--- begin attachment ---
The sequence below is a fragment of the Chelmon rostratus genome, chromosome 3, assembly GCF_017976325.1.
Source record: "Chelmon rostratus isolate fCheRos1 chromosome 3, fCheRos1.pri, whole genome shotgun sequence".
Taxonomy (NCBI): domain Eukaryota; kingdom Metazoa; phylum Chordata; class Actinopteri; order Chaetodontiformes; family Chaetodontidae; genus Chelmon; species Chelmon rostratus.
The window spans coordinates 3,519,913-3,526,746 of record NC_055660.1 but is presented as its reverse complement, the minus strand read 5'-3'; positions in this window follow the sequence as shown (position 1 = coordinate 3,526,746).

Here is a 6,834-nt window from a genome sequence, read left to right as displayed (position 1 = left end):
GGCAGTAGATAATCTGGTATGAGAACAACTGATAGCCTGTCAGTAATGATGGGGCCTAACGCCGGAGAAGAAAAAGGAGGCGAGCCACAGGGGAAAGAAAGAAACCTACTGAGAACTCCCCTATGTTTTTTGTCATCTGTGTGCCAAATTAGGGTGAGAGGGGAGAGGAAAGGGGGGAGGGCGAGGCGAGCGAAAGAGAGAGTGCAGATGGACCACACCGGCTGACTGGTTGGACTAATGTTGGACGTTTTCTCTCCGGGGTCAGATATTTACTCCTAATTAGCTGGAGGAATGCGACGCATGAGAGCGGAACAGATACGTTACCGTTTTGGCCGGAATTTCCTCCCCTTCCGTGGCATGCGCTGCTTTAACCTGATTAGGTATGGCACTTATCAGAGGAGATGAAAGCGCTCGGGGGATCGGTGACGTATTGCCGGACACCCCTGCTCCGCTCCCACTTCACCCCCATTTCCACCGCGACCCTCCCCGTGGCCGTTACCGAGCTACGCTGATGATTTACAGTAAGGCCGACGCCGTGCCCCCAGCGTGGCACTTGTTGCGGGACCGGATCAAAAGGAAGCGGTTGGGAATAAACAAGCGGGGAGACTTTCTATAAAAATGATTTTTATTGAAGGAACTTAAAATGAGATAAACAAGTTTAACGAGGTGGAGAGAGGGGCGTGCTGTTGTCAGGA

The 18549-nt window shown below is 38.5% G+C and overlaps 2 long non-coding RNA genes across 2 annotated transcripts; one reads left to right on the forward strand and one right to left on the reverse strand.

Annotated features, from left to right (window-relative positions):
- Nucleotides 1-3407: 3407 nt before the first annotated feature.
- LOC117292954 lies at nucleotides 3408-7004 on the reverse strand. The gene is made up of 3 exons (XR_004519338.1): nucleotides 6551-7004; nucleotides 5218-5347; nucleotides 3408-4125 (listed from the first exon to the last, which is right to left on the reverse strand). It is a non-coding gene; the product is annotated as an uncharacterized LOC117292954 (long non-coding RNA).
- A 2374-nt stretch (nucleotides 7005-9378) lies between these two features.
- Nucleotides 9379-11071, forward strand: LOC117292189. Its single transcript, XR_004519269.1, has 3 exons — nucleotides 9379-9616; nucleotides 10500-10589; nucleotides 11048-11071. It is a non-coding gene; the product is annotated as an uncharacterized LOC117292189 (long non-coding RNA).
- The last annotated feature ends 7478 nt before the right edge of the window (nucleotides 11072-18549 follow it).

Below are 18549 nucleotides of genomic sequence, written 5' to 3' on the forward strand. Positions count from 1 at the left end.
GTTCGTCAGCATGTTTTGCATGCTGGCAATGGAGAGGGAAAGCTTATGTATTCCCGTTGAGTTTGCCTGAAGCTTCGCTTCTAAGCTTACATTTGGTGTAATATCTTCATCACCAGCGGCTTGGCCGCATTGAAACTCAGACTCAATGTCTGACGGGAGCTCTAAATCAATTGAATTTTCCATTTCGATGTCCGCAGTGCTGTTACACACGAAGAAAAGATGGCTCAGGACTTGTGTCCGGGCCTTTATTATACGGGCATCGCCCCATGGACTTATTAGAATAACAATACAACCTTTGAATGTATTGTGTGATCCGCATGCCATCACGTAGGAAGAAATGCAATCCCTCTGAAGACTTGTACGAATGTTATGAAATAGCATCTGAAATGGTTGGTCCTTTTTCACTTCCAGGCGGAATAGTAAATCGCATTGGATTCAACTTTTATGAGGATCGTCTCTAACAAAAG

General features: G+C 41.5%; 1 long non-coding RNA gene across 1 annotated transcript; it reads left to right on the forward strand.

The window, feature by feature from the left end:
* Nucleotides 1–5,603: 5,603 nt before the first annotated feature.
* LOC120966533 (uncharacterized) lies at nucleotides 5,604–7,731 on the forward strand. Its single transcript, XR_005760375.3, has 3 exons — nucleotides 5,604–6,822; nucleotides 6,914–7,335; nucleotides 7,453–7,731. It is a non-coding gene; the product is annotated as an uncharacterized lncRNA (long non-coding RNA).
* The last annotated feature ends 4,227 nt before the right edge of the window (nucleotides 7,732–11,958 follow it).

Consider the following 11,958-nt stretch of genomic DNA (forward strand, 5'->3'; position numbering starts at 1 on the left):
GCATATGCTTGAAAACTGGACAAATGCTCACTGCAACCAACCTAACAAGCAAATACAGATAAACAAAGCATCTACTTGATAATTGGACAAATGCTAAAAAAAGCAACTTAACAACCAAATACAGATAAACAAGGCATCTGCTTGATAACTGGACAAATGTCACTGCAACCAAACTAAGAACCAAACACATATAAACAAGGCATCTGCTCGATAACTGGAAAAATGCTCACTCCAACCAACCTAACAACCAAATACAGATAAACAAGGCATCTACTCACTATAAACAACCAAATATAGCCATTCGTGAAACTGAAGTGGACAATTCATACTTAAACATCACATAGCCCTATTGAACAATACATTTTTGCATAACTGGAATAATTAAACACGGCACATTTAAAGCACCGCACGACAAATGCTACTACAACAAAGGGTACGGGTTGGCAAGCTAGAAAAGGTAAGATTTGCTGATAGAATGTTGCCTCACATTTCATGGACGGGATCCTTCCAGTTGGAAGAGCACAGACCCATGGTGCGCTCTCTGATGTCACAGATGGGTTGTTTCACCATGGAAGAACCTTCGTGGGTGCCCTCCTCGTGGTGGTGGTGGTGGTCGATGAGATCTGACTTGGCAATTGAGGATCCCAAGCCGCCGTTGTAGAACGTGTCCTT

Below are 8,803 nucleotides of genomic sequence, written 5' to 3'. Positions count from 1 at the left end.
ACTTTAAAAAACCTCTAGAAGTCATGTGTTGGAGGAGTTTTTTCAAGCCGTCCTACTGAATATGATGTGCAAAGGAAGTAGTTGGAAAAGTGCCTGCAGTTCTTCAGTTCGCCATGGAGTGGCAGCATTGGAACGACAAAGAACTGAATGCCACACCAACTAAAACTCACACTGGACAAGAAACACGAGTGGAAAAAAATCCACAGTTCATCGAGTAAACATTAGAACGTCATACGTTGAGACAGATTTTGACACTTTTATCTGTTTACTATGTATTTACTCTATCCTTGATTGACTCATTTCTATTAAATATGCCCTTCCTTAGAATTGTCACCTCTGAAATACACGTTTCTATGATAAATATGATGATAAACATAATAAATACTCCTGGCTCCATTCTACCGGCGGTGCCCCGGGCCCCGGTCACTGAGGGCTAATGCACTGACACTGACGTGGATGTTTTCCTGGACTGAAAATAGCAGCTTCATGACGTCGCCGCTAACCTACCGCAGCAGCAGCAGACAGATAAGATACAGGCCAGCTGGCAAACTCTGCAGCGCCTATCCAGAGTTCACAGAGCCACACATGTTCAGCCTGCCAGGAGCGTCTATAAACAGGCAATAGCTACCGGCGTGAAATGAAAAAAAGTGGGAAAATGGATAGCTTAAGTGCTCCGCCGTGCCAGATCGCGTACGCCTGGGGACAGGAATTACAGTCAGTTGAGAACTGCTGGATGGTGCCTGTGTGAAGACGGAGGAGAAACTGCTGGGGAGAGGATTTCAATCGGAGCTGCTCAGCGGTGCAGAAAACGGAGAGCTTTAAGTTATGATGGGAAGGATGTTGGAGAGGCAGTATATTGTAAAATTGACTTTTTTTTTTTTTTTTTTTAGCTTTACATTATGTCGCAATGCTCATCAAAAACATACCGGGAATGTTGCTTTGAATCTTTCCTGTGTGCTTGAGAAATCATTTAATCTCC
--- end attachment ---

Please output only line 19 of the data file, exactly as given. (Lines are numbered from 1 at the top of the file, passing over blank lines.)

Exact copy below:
* LOC120966533 (uncharacterized) lies at nucleotides 5,604–7,731 on the forward strand. Its single transcript, XR_005760375.3, has 3 exons — nucleotides 5,604–6,822; nucleotides 6,914–7,335; nucleotides 7,453–7,731. It is a non-coding gene; the product is annotated as an uncharacterized lncRNA (long non-coding RNA).